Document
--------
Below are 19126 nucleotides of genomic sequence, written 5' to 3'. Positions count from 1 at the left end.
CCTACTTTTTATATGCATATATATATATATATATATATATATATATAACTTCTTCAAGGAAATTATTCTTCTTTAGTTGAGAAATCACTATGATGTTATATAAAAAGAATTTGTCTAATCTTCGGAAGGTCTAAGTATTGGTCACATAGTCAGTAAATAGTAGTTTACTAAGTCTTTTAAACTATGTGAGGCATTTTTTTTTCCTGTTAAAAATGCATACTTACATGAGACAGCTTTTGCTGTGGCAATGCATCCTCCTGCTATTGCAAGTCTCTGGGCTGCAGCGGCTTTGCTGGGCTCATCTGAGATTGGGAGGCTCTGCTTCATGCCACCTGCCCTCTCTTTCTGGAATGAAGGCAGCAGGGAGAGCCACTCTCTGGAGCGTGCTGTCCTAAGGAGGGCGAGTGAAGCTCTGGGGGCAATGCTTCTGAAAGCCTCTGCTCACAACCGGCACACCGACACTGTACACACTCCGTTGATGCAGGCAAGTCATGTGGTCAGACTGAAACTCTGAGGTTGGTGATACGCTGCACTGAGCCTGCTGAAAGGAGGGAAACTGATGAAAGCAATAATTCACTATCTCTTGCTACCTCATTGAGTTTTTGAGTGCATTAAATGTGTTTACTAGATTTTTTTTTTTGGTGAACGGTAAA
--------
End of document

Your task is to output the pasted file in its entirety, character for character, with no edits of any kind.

Below are 19126 nucleotides of genomic sequence, written 5' to 3'. Positions count from 1 at the left end.
CCTACTTTTTATATGCATATATATATATATATATATATATATATATAACTTCTTCAAGGAAATTATTCTTCTTTAGTTGAGAAATCACTATGATGTTATATAAAAAGAATTTGTCTAATCTTCGGAAGGTCTAAGTATTGGTCACATAGTCAGTAAATAGTAGTTTACTAAGTCTTTTAAACTATGTGAGGCATTTTTTTTTCCTGTTAAAAATGCATACTTACATGAGACAGCTTTTGCTGTGGCAATGCATCCTCCTGCTATTGCAAGTCTCTGGGCTGCAGCGGCTTTGCTGGGCTCATCTGAGATTGGGAGGCTCTGCTTCATGCCACCTGCCCTCTCTTTCTGGAATGAAGGCAGCAGGGAGAGCCACTCTCTGGAGCGTGCTGTCCTAAGGAGGGCGAGTGAAGCTCTGGGGGCAATGCTTCTGAAAGCCTCTGCTCACAACCGGCACACCGACACTGTACACACTCCGTTGATGCAGGCAAGTCATGTGGTCAGACTGAAACTCTGAGGTTGGTGATACGCTGCACTGAGCCTGCTGAAAGGAGGGAAACTGATGAAAGCAATAATTCACTATCTCTTGCTACCTCATTGAGTTTTTGAGTGCATTAAATGTGTTTACTAGATTTTTTTTTTTGGTGAACGGTAAA